It's a good idea to analyze your soil to see if any critical minerals or nutrients are missing. This can be done with one of our digital meters or through your county extension office.

Soil preparation replaces essential minerals and nutrients while loosening and breaking up compacted soil, breaking up and loosening compacted soils, and adding nutrients via fertilizers or organic matter.

When the ground is not excessively wet or frozen, soil preparation can be done at any time. Even if the weather is cold, your trees can be planted.

If a hard frost is forecasted, it is best to wait until temperatures are more moderate before planting. Planting is generally acceptable as long as the soil is workable.

When roots are spread out, they grow faster. Dig the hole deep and wide enough to allow the root system to expand freely.

Keep the dirt in a separate pile so you may use it towards the bottom of the hole, where it will be most effective.

Mix dehydrated cow dung, garden compost, or peat moss (up to ⅓ concentration) into your topsoil pile to loosen the soil. If you buy peat moss, make sure it's either baled sphagnum or granular peat.

You can also include our Coco-Fiber Potting Medium or 2 or more inches of organic material into the existing soil by working it in evenly.

Grass clippings and shredded leaves from your lawn can provide excellent organic materials. The grass and leaves will break down to offer soil nutrients and help loosen the soil. These can be collected in the fall and planted in the spring.


Like most other fruit and nut trees in the Rosaceae family, Apricots are best propagated via budding and grafting at professional nurseries.

Seeds do not grow in the same way as the parent plant. And some of the best fruiting apricots don't root well from cuttings.

They must be grafted onto other apricot, plum, or peach rootstocks, some of which have been developed to help protect the trees from pests and diseases such as root-knot nematodes and crown gall.

We recommend purchasing the best tree for your growth zone from your local nursery or an online purveyor because most home gardeners aren't well-trained in the science of budding and grafting.

If you want more fruit, consider two types that bloom simultaneously. You might be able to grow a plant from seed, which would be an excellent activity to do with children.

However, this isn't the way to go if you're looking for a large harvest of high-quality fruit cultivated at home.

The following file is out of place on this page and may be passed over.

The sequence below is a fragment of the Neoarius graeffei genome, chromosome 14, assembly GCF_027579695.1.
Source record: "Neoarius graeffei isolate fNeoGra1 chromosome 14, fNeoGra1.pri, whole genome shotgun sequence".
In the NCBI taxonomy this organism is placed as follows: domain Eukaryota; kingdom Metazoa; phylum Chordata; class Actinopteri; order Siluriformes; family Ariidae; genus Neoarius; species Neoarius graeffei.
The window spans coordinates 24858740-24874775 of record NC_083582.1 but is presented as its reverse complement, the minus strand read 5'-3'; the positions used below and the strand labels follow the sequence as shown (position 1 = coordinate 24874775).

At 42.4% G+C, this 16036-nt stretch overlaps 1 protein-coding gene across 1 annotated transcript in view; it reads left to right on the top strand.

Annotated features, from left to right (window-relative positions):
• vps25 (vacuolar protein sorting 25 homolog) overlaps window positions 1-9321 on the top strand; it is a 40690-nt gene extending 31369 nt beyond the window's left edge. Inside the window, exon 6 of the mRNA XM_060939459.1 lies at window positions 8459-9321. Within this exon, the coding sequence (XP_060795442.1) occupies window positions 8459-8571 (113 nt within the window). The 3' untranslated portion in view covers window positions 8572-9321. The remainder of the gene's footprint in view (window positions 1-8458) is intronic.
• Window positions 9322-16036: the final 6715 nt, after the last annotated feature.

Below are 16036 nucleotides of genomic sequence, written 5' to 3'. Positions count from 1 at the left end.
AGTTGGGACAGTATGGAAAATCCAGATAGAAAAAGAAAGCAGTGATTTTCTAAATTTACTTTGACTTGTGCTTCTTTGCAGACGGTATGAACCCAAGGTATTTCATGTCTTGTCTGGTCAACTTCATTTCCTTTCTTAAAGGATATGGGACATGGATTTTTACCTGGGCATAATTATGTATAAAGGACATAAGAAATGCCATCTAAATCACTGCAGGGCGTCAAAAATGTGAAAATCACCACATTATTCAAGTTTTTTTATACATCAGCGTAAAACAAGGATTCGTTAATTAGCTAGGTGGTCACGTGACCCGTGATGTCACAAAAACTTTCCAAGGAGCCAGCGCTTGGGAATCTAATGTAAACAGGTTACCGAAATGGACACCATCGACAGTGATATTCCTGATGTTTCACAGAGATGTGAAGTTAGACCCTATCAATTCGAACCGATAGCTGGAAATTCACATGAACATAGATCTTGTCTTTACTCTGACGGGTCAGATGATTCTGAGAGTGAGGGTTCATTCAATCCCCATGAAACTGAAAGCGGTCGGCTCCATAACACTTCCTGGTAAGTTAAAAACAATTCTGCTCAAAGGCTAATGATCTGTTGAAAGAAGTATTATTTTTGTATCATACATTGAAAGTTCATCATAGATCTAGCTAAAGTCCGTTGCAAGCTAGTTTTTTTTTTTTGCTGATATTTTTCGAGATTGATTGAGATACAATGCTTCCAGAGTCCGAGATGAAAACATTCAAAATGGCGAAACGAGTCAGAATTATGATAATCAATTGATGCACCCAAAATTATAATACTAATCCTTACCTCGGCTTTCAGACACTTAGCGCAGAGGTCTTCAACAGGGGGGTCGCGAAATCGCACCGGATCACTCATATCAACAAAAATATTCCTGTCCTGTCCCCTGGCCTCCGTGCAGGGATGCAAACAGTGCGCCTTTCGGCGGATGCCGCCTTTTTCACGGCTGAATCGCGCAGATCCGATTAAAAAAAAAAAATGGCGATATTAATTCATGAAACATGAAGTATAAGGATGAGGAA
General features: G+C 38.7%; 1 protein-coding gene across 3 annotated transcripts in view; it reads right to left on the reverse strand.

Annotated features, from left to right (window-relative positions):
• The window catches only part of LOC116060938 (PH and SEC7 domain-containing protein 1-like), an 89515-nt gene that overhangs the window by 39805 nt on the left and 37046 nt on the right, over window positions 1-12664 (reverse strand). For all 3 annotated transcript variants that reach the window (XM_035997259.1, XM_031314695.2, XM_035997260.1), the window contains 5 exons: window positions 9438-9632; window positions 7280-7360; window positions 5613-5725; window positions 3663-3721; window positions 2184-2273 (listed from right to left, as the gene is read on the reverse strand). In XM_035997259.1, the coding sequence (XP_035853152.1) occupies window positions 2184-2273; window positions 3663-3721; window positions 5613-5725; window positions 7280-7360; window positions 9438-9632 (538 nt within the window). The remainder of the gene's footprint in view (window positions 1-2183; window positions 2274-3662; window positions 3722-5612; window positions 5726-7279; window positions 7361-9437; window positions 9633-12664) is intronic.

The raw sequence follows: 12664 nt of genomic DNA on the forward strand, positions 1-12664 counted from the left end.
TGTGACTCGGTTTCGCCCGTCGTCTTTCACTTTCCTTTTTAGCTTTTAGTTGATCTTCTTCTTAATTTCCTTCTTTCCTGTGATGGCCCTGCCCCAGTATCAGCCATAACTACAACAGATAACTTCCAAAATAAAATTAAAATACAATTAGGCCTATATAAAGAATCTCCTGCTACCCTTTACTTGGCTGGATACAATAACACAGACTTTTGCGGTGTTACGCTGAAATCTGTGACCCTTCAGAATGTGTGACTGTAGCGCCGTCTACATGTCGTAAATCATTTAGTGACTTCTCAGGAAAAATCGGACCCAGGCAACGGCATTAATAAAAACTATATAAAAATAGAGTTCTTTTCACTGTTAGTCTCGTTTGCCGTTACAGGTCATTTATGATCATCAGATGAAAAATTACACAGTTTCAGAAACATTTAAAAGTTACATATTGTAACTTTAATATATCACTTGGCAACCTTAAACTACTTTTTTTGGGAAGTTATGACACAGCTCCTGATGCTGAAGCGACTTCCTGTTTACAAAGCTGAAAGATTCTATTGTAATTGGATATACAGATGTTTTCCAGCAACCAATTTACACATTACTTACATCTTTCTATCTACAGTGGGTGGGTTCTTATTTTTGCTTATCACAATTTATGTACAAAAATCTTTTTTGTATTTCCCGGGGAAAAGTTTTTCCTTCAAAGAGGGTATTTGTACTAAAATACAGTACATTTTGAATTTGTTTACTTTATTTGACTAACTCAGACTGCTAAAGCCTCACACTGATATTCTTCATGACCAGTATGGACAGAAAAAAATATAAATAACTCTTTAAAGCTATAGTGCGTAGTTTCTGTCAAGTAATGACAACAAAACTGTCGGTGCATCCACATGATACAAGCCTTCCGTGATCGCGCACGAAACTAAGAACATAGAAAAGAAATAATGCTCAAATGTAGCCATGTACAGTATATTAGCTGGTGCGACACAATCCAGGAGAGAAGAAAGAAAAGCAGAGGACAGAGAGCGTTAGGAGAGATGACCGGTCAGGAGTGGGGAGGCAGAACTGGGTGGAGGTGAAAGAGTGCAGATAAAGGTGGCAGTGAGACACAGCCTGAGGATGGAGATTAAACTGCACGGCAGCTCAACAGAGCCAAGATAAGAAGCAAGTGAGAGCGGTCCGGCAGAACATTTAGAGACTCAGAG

Water newly planted trees frequently in their first spring and summer and before droughts. When established, trees may require additional watering. This is especially crucial when the fruit begins to swell.

In late winter, feed with a high potassium general fertilizer, such as Vitax Q4. Spread two handfuls per square metre/yard around bare-root trees and two and a half handfuls around grass-grown trees.

To assist in keeping moisture in the soil, apply a 5cm (2in) layer of well-rotted manure around the root region in March and early April.

This will assist in reducing drought stress, especially when the fruit is swelling early to mid-summer.

Keeping Blossoms Safe

Cover trees with horticultural fleece or clear polythene overnight, supported by bamboo canes, to protect blossoms from frost.

However, ensure the covering does not come into contact with the blooms and remove it throughout the day to allow sunshine and pollinating insects to pass through. Only fan-trained or containerized trees are suitable for covering.


Apricots are self-fertile but flower early in the spring when few pollinating insects are around, necessitating hand-pollination to ensure a good crop. Hand-pollination is required for trees planted undercover.

Use a soft artist's paintbrush or a cotton wool bud to hand-pollinate for several days, especially around noon in dry, sunny conditions.

Allow plenty of time for the blossoms to dry out before dark, but lightly spritz the tree with water to ensure the pollen sticks.

Humidity and Temperature

Apricots blossom early in the spring. Site selection is critical for frost management. Apricots should be planted in elevation regions with sufficient airflow, avoiding low spots. Warm air rises as the temperature drops, whereas cold air settles at lower elevations.

The area can become a microclimate, and an artificial frost zone can be created. Otherwise, the apricot tree can be grown in Zones 5-8 and thrives, producing fruit in climates with slight variation in winter and spring temperatures.

Apricot Thinning

Apricots don't require any fruit thinning. Fruit sets, on the other hand, can be extraordinary at times. If there is a need for thinning, it should be done in stages.

When the fruit reaches cherry size in late spring, begin thinning and remove any misshaped or growing towards the wall first.

Then, when the fruits swell in early summer, thin pairs and clusters so that those remaining to ripen are spaced 5–8cm (2–3in) apart.



Composting is an excellent approach to improving your garden's soil. Allowing kitchen and yard vegetative waste to break down results in highly nutritious soil for your plants.

Three compost piles are excellent if you have a broad region where you can enable this decomposition to take place over time.